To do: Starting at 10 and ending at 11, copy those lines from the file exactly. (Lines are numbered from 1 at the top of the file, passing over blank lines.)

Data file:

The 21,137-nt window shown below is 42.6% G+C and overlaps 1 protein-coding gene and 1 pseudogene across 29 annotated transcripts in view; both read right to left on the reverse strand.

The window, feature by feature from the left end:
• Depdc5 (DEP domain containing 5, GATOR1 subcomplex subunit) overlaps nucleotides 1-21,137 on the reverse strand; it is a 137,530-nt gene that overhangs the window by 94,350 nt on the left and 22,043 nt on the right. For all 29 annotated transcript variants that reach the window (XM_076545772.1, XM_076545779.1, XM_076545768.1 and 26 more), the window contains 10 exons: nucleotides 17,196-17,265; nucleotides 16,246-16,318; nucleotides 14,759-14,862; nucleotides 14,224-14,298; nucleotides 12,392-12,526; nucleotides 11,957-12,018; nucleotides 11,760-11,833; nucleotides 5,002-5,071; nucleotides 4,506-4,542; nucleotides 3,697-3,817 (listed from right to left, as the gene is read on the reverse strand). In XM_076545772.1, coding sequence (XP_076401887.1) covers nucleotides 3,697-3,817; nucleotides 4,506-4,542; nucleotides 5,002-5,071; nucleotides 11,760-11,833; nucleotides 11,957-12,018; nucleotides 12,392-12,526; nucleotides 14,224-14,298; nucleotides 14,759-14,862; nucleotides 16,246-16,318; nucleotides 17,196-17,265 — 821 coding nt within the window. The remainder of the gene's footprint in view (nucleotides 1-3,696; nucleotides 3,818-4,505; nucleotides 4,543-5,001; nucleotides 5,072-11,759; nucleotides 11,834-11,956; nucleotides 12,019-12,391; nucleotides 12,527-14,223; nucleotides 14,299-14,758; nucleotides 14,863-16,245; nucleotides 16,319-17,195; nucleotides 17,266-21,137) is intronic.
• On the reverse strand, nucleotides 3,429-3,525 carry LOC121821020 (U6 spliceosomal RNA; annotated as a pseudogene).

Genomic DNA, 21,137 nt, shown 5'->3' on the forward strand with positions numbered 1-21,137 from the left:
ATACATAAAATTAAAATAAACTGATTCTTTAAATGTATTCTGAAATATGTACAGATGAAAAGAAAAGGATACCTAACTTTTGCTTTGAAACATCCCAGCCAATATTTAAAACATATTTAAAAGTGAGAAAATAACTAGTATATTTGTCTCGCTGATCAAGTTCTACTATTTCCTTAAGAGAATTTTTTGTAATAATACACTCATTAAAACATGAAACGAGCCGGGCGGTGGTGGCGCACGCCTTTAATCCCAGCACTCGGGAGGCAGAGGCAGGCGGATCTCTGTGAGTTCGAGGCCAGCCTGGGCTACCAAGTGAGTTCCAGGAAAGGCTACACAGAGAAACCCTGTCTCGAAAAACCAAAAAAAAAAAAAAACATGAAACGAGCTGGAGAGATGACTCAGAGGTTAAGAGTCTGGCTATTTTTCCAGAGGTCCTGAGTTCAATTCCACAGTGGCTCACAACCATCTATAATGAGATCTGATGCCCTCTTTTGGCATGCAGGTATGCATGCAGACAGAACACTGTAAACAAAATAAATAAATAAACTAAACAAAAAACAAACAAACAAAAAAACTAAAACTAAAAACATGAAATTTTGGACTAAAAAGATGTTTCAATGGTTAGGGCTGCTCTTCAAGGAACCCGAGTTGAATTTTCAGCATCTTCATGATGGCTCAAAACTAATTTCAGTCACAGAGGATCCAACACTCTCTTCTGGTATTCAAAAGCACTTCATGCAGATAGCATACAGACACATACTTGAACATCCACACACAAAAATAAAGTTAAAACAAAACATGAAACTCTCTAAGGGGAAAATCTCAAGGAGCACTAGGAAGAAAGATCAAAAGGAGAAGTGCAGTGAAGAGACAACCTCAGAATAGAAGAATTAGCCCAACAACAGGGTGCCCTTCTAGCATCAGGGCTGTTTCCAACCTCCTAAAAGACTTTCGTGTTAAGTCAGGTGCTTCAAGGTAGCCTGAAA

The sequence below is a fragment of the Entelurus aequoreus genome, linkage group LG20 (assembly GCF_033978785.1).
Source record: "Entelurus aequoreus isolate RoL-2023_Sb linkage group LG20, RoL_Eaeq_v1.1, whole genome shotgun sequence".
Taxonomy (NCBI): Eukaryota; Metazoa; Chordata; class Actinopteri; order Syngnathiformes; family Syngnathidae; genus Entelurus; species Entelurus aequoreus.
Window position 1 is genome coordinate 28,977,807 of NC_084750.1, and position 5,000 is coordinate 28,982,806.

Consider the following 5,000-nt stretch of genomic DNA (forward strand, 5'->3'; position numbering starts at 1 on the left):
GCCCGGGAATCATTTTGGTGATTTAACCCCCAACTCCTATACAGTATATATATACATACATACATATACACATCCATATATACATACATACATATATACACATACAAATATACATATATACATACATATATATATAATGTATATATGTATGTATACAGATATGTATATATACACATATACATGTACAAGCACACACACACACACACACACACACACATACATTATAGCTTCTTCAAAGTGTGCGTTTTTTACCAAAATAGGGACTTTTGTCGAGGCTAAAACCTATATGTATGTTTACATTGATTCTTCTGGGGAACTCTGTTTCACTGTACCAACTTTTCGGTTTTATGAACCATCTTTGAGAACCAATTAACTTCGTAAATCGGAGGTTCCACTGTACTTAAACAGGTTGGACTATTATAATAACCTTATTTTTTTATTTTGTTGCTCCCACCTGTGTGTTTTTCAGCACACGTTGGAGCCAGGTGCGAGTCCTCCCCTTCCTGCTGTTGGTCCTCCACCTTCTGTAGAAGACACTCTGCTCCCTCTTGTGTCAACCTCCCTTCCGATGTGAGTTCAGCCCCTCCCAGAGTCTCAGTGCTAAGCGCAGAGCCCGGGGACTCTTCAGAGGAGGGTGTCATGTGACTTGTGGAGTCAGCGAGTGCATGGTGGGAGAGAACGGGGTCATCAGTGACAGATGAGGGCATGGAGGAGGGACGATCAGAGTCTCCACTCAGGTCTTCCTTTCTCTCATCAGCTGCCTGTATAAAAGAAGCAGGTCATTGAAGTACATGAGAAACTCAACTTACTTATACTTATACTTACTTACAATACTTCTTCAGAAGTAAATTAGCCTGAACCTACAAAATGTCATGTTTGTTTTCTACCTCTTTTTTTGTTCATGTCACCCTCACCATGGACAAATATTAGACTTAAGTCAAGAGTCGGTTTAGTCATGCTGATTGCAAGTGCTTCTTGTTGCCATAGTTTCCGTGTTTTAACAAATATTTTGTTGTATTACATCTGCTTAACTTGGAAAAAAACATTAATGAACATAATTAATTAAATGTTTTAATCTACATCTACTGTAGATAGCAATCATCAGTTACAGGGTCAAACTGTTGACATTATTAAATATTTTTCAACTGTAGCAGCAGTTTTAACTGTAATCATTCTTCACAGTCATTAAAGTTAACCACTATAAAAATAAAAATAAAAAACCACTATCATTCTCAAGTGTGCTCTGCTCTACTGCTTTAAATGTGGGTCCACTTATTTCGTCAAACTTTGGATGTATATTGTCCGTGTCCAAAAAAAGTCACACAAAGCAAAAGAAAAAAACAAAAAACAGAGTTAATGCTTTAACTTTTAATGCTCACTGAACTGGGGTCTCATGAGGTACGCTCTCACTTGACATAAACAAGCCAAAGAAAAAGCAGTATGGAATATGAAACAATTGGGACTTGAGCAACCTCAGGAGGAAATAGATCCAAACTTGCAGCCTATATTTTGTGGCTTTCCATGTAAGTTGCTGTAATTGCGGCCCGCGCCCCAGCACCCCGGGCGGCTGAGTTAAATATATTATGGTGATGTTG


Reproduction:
Window position 1 is genome coordinate 28,977,807 of NC_084750.1, and position 5,000 is coordinate 28,982,806.

Consider the following 5,000-nt stretch of genomic DNA (forward strand, 5'->3'; position numbering starts at 1 on the left):